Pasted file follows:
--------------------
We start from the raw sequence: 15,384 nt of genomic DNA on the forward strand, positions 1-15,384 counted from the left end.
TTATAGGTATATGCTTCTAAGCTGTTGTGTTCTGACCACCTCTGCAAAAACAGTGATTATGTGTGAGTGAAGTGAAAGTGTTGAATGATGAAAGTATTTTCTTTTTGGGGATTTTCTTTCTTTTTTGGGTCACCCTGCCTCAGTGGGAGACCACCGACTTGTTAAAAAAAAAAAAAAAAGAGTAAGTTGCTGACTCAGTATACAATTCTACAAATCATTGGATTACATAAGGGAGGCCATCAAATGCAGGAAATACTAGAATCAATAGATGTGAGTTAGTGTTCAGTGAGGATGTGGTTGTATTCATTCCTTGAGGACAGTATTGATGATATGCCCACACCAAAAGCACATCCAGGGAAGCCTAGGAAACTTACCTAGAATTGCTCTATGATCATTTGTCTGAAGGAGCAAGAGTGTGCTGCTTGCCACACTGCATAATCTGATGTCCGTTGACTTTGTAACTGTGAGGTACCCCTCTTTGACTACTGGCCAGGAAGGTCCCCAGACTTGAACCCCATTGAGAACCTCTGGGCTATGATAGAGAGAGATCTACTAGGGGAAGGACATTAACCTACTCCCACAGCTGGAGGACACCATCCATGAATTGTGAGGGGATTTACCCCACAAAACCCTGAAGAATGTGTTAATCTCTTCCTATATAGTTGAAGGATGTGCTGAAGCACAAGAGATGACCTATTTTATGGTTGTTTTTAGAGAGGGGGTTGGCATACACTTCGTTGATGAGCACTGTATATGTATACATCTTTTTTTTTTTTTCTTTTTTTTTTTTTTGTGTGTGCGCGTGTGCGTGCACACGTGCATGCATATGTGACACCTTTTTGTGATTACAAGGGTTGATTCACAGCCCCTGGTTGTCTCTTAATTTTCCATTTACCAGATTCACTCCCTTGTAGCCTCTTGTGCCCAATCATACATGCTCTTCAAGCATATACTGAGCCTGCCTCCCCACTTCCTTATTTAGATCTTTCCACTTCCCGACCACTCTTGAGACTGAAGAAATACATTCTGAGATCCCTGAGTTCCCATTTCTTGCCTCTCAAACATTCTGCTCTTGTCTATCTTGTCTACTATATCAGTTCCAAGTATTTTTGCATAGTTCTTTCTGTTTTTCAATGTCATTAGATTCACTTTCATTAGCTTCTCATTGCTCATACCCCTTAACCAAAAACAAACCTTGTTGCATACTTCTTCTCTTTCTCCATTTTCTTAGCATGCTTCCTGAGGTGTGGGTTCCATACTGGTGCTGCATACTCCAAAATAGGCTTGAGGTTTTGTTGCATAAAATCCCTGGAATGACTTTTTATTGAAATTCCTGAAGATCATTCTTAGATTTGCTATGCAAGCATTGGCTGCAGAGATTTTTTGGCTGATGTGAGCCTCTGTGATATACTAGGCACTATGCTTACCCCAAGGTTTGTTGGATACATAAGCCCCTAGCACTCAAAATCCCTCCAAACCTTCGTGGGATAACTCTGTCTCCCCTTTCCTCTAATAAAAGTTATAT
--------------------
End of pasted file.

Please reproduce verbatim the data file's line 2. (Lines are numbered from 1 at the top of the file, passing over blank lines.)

TTATAGGTATATGCTTCTAAGCTGTTGTGTTCTGACCACCTCTGCAAAAACAGTGATTATGTGTGAGTGAAGTGAAAGTGTTGAATGATGAAAGTATTTTCTTTTTGGGGATTTTCTTTCTTTTTTGGGTCACCCTGCCTCAGTGGGAGACCACCGACTTGTTAAAAAAAAAAAAAAAAGAGTAAGTTGCTGACTCAGTATACAATTCTACAAATCATTGGATTACATAAGGGAGGCCATCAAATGCAGGAAATACTAGAATCAATAGATGTGAGTTAGTGTTCAGTGAGGATGTGGTTGTATTCATTCCTTGAGGACAGTATTGATGATATGCCCACACCAAAAGCACATCCAGGGAAGCCTAGGAAACTTACCTAGAATTGCTCTATGATCATTTGTCTGAAGGAGCAAGAGTGTGCTGCTTGCCACACTGCATAATCTGATGTCCGTTGACTTTGTAACTGTGAGGTACCCCTCTTTGACTACTGGCCAGGAAGGTCCCCAGACTTGAACCCCATTGAGAACCTCTGGGCTATGATAGAGAGAGATCTACTAGGGGAAGGACATTAACCTACTCCCACAGCTGGAGGACACCATCCATGAATTGTGAGGGGATTTACCCCACAAAACCCTGAAGAATGTGTTAATCTCTTCCTATATAGTTGAAGGATGTGCTGAAGCACAAGAGATGACCTATTTTATGGTTGTTTTTAGAGAGGGGGTTGGCATACACTTCGTTGATGAGCACTGTATATGTATACATCTTTTTTTTTTTTTCTTTTTTTTTTTTTTGTGTGTGCGCGTGTGCGTGCACACGTGCATGCATATGTGACACCTTTTTGTGATTACAAGGGTTGATTCACAGCCCCTGGTTGTCTCTTAATTTTCCATTTACCAGATTCACTCCCTTGTAGCCTCTTGTGCCCAATCATACATGCTCTTCAAGCATATACTGAGCCTGCCTCCCCACTTCCTTATTTAGATCTTTCCACTTCCCGACCACTCTTGAGACTGAAGAAATACATTCTGAGATCCCTGAGTTCCCATTTCTTGCCTCTCAAACATTCTGCTCTTGTCTATCTTGTCTACTATATCAGTTCCAAGTATTTTTGCATAGTTCTTTCTGTTTTTCAATGTCATTAGATTCACTTTCATTAGCTTCTCATTGCTCATACCCCTTAACCAAAAACAAACCTTGTTGCATACTTCTTCTCTTTCTCCATTTTCTTAGCATGCTTCCTGAGGTGTGGGTTCCATACTGGTGCTGCATACTCCAAAATAGGCTTGAGGTTTTGTTGCATAAAATCCCTGGAATGACTTTTTATTGAAATTCCTGAAGATCATTCTTAGATTTGCTATGCAAGCATTGGCTGCAGAGATTTTTTGGCTGATGTGAGCCTCTGTGATATACTAGGCACTATGCTTACCCCAAGGTTTGTTGGATACATAAGCCCCTAGCACTCAAAATCCCTCCAAACCTTCGTGGGATAACTCTGTCTCCCCTTTCCTCTAATAAAAGTTATAT